Rasa, Dhvani and Rasa-Dhvani are the major critical terms in Sanskrit poetics that developed during the post-Vedic
classical period. Rasa (lit. juice) is used by a sage named Bharata (c. 4th C. B.C. – 1st C. A.D.) to denote the aesthetic experience of a theatrical audience. But Anandavardhana
(9th C. A.D.) and Abhinavagupta (10th C. A.D.) intermedialize this experience by extending it to a reader of poetry. They
argue that rasa is also generated by a linguistic potency called dhvani. Some critics like Bhoja (11th C. A.D.) also proposed generation of rasa by pictorial art, and further, some modern critics propose to trace dhvani property in non-verbal arts such as dance and music pleading thereby that these non-verbal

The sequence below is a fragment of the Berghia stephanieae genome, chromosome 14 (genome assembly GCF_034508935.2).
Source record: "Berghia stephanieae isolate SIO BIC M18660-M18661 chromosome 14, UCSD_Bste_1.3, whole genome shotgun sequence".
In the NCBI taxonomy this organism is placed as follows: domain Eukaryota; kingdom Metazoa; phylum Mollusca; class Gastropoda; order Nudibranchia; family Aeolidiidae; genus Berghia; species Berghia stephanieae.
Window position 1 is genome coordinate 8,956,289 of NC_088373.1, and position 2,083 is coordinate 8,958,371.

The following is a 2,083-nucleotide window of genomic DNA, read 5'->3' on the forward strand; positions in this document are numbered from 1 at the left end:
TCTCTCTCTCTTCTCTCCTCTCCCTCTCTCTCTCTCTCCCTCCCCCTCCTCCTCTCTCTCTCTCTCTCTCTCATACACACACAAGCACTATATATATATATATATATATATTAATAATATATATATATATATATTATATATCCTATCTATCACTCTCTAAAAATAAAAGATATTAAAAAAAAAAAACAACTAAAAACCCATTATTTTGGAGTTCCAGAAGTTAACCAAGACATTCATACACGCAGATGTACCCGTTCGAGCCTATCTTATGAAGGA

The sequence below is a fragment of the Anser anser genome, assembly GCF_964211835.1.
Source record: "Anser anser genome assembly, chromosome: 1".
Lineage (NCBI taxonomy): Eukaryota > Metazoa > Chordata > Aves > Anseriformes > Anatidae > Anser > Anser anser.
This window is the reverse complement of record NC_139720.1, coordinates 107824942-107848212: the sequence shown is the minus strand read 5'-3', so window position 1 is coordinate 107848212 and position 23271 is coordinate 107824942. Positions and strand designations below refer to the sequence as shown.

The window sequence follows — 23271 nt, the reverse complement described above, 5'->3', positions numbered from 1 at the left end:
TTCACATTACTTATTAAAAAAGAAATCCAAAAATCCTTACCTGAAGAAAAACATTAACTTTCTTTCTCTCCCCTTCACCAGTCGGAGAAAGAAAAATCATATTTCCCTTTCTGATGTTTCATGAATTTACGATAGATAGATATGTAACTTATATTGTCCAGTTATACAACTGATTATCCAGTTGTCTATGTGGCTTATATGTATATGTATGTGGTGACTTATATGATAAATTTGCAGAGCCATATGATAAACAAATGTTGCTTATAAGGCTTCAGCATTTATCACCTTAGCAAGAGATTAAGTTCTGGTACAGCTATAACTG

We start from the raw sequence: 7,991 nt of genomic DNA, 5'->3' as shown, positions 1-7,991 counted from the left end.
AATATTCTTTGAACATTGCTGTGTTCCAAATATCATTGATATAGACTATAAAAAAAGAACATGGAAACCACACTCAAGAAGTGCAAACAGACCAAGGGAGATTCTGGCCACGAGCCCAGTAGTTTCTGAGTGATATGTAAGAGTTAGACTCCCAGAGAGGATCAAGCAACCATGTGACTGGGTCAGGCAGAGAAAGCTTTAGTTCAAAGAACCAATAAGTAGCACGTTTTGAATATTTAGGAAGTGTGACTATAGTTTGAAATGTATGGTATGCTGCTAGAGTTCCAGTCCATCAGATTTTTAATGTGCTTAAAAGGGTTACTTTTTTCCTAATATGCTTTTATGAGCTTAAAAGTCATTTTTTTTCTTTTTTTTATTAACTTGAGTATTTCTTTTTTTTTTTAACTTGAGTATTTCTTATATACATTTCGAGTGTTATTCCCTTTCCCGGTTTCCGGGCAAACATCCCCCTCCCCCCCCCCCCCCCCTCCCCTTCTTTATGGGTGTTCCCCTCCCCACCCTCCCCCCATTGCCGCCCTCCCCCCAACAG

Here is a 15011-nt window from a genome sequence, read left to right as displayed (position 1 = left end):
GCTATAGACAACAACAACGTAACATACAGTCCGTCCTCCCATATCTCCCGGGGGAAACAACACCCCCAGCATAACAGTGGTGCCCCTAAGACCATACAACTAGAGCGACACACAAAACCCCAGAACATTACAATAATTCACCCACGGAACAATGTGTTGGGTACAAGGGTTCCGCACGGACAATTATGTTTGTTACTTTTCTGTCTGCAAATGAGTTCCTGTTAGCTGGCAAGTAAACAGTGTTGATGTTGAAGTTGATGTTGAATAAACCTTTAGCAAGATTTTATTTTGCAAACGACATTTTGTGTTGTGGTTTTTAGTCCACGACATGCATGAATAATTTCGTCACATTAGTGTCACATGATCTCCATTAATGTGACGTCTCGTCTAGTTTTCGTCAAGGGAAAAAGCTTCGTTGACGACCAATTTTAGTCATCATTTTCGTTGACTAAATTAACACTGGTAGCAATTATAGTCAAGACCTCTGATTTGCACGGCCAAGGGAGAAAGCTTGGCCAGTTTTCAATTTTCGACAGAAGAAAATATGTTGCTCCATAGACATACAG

arts also generate rasa. The present essay examines these arguments and concludes that generation of rasa is confined to only the audio-visual and verbal arts such as the theatre and poetry,
and, dhvani as a specific linguistic potency, is strictly confined to the verbal arts. Its intermedialization
is a contradiction in terms.